Consumer surplus

Consumer surplus is the additional benefit to consumers that they derive when the price they pay is less than the maximum they are prepared to pay.

Consumer surplus is an important concept as it provides a method to evaluate the impact of changes in market conditions, and in terms of the impact of government policy.

A demand curve reflects the expected marginal benefit (or utility) derived by consumers when they purchase a given quantity. In consuming quantity ‘Q1’ at price ‘P1’ the consumer is prepared to pay more than ‘P1’ for units between zero and ‘Q1’.

Consumer surplus is measured as the area from the price line up to the demand curve.

Consumer surplus

If the price is P1, then the whole area is the value of the consumer surplus. If price rises, there will be a negative income effect and substitution effect, resulting in reduced demand.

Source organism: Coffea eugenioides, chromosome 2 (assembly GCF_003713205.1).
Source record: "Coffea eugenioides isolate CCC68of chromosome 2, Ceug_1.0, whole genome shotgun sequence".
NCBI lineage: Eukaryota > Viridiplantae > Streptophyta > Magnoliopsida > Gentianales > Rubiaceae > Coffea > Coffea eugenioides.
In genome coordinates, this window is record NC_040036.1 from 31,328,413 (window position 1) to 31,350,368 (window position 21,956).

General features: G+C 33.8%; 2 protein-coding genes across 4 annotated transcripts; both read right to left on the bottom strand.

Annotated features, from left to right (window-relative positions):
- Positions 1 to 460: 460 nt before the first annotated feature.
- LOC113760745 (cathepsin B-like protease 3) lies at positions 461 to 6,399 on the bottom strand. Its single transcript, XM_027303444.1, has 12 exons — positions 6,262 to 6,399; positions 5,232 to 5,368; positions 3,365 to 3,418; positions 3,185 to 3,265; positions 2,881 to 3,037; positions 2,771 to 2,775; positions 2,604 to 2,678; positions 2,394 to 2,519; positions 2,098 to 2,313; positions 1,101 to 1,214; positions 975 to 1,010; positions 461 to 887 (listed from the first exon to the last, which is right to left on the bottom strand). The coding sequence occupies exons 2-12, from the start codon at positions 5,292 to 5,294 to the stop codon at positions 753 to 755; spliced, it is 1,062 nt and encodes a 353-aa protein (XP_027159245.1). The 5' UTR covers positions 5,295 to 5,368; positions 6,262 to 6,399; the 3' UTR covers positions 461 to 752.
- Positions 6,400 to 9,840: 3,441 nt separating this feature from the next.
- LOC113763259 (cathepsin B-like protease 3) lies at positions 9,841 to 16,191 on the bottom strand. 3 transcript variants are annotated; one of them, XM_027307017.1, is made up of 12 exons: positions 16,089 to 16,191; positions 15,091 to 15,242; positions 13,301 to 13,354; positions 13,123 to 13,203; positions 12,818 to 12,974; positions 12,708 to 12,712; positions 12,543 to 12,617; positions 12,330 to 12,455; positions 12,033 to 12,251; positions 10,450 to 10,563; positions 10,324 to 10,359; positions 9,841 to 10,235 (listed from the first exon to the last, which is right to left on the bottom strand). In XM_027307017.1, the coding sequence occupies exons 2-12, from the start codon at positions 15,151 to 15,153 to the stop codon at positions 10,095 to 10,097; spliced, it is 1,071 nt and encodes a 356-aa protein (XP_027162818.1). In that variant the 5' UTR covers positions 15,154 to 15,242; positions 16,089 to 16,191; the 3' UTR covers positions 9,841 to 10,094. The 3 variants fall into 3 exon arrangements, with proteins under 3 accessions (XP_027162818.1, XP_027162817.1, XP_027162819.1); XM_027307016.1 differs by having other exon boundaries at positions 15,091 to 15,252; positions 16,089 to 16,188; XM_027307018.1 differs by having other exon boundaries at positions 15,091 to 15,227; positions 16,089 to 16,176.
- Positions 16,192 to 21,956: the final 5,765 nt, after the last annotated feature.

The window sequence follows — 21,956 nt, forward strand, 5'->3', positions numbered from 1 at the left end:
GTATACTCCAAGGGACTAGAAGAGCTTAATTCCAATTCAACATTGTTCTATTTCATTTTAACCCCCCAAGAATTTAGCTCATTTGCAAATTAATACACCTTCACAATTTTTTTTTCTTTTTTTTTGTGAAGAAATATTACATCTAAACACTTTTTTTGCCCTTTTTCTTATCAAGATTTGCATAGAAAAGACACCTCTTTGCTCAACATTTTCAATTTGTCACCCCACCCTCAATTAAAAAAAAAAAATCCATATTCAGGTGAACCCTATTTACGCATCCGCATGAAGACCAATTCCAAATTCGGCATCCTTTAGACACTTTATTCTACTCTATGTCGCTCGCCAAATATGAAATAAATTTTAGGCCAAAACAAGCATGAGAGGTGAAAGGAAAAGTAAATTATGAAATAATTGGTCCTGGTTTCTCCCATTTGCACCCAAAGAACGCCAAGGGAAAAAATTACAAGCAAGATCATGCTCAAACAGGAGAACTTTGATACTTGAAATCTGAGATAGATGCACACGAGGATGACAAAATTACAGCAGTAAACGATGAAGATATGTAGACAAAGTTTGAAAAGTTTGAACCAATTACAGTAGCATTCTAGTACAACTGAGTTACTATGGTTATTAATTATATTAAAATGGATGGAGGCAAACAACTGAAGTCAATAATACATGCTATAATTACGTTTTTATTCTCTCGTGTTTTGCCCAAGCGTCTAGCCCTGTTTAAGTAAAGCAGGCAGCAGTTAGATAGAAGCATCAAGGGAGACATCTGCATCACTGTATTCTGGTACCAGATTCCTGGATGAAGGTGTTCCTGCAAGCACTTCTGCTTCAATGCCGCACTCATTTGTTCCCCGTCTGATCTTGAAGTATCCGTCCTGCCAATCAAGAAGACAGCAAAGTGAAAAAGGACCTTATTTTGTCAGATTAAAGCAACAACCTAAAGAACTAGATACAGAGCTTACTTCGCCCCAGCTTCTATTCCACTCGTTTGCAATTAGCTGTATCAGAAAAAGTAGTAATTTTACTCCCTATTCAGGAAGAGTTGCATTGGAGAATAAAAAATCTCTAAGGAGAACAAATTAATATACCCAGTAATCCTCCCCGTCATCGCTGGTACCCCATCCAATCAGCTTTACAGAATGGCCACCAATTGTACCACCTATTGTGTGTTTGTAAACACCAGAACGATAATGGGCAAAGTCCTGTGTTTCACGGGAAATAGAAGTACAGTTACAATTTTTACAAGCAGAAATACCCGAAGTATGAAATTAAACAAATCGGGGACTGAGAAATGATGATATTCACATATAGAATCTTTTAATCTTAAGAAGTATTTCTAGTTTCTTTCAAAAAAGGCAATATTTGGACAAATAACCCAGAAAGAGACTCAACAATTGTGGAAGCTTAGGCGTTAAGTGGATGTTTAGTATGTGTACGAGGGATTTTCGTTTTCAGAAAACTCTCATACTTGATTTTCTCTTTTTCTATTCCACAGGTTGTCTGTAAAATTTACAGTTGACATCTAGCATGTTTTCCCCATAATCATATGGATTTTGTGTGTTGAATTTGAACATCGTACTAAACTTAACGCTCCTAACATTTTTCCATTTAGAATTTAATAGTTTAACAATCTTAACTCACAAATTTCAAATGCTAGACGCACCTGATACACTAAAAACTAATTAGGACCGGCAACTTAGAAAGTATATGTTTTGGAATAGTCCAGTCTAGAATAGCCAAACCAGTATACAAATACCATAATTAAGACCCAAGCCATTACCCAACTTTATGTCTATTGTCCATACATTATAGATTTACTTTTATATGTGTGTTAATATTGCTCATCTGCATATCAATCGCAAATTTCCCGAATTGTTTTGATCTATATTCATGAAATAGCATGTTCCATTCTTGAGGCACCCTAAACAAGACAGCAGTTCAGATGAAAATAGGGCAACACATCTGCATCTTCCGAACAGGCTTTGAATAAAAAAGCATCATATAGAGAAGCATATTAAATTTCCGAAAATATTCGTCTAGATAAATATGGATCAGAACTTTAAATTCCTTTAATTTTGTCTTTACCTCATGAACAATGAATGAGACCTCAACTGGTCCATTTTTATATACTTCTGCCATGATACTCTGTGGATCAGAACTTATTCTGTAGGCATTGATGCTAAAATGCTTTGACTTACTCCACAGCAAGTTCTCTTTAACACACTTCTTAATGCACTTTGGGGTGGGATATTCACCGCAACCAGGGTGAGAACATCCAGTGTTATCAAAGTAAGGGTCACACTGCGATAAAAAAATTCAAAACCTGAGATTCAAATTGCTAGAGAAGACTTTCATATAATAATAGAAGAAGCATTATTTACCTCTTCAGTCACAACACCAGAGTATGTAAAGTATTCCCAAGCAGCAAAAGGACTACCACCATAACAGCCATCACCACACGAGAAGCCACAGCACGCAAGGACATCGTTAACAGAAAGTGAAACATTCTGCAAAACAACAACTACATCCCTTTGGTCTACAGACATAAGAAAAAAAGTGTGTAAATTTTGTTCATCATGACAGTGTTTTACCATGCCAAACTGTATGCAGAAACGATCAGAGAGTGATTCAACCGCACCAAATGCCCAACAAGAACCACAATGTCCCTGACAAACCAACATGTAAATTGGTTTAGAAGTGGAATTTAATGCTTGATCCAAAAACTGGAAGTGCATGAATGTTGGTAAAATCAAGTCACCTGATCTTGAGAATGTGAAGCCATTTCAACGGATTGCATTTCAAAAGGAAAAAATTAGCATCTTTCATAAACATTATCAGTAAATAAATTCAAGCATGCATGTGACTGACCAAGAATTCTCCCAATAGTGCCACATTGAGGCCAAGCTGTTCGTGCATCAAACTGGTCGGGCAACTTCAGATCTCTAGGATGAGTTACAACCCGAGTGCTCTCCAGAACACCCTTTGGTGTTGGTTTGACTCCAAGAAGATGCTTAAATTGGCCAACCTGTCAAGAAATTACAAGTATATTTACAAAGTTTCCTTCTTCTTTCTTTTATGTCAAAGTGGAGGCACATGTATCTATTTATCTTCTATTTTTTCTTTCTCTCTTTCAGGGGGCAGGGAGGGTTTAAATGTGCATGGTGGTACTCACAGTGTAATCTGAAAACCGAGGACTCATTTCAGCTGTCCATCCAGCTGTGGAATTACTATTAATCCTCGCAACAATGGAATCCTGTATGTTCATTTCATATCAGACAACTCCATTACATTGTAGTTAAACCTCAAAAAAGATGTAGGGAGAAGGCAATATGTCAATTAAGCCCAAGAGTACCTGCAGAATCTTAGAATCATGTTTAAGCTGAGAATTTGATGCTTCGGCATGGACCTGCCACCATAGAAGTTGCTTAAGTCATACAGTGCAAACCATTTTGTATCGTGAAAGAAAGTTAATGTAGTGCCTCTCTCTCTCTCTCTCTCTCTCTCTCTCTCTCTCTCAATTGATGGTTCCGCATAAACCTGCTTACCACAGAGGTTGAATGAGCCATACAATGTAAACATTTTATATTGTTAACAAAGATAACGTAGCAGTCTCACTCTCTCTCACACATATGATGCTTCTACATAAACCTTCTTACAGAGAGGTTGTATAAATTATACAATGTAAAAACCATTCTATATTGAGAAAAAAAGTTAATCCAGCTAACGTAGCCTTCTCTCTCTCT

This means that, assuming a fixed budget, less can be purchased (the income effect), and assuming the price of substitutes remains constant, consumers will switch to the alternative (the substitution effect). The result is that consumer surplus falls.

Hence, the higher the price, the smaller the area for consumer surplus, and conversely, the lower the price the larger the area of consumer surplus.

Consumer surplus
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Consumer surplus

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